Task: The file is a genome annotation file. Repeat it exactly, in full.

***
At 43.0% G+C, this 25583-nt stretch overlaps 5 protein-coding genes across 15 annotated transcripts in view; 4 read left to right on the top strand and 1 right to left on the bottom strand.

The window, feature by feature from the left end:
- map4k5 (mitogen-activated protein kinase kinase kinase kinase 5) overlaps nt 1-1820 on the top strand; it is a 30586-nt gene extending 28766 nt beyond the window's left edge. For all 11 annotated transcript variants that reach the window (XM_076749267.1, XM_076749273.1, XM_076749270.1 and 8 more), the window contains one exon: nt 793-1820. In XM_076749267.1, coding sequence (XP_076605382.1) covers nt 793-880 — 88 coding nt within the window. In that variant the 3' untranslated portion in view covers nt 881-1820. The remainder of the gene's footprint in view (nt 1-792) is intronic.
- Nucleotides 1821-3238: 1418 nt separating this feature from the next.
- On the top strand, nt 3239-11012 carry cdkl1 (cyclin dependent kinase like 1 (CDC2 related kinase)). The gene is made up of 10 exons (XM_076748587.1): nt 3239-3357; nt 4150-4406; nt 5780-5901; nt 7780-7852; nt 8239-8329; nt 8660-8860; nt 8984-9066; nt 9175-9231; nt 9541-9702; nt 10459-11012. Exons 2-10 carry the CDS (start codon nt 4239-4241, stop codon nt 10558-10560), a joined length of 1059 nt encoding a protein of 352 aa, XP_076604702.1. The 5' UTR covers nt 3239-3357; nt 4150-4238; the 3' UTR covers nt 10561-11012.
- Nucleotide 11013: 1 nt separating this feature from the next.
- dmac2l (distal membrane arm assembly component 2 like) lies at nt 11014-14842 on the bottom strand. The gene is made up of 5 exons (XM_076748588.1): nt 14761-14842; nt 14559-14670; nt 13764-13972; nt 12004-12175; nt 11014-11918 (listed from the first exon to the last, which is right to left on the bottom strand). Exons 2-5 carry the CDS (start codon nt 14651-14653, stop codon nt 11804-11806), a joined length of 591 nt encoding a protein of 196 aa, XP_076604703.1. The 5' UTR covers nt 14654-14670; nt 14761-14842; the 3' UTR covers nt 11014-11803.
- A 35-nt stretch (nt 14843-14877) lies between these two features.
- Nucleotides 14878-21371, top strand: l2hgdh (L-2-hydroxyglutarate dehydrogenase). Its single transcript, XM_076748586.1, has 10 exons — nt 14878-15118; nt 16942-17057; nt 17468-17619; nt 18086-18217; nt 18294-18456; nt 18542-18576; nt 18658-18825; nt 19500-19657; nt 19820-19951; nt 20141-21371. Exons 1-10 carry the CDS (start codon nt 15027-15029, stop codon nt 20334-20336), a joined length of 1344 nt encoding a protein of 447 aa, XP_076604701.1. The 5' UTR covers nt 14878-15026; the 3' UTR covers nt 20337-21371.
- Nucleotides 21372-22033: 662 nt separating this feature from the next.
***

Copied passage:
At 43.0% G+C, this 25583-nt stretch overlaps 5 protein-coding genes across 15 annotated transcripts in view; 4 read left to right on the top strand and 1 right to left on the bottom strand.

The window, feature by feature from the left end:
- map4k5 (mitogen-activated protein kinase kinase kinase kinase 5) overlaps nt 1-1820 on the top strand; it is a 30586-nt gene extending 28766 nt beyond the window's left edge. For all 11 annotated transcript variants that reach the window (XM_076749267.1, XM_076749273.1, XM_076749270.1 and 8 more), the window contains one exon: nt 793-1820. In XM_076749267.1, coding sequence (XP_076605382.1) covers nt 793-880 — 88 coding nt within the window. In that variant the 3' untranslated portion in view covers nt 881-1820. The remainder of the gene's footprint in view (nt 1-792) is intronic.
- Nucleotides 1821-3238: 1418 nt separating this feature from the next.
- On the top strand, nt 3239-11012 carry cdkl1 (cyclin dependent kinase like 1 (CDC2 related kinase)). The gene is made up of 10 exons (XM_076748587.1): nt 3239-3357; nt 4150-4406; nt 5780-5901; nt 7780-7852; nt 8239-8329; nt 8660-8860; nt 8984-9066; nt 9175-9231; nt 9541-9702; nt 10459-11012. Exons 2-10 carry the CDS (start codon nt 4239-4241, stop codon nt 10558-10560), a joined length of 1059 nt encoding a protein of 352 aa, XP_076604702.1. The 5' UTR covers nt 3239-3357; nt 4150-4238; the 3' UTR covers nt 10561-11012.
- Nucleotide 11013: 1 nt separating this feature from the next.
- dmac2l (distal membrane arm assembly component 2 like) lies at nt 11014-14842 on the bottom strand. The gene is made up of 5 exons (XM_076748588.1): nt 14761-14842; nt 14559-14670; nt 13764-13972; nt 12004-12175; nt 11014-11918 (listed from the first exon to the last, which is right to left on the bottom strand). Exons 2-5 carry the CDS (start codon nt 14651-14653, stop codon nt 11804-11806), a joined length of 591 nt encoding a protein of 196 aa, XP_076604703.1. The 5' UTR covers nt 14654-14670; nt 14761-14842; the 3' UTR covers nt 11014-11803.
- A 35-nt stretch (nt 14843-14877) lies between these two features.
- Nucleotides 14878-21371, top strand: l2hgdh (L-2-hydroxyglutarate dehydrogenase). Its single transcript, XM_076748586.1, has 10 exons — nt 14878-15118; nt 16942-17057; nt 17468-17619; nt 18086-18217; nt 18294-18456; nt 18542-18576; nt 18658-18825; nt 19500-19657; nt 19820-19951; nt 20141-21371. Exons 1-10 carry the CDS (start codon nt 15027-15029, stop codon nt 20334-20336), a joined length of 1344 nt encoding a protein of 447 aa, XP_076604701.1. The 5' UTR covers nt 14878-15026; the 3' UTR covers nt 20337-21371.
- Nucleotides 21372-22033: 662 nt separating this feature from the next.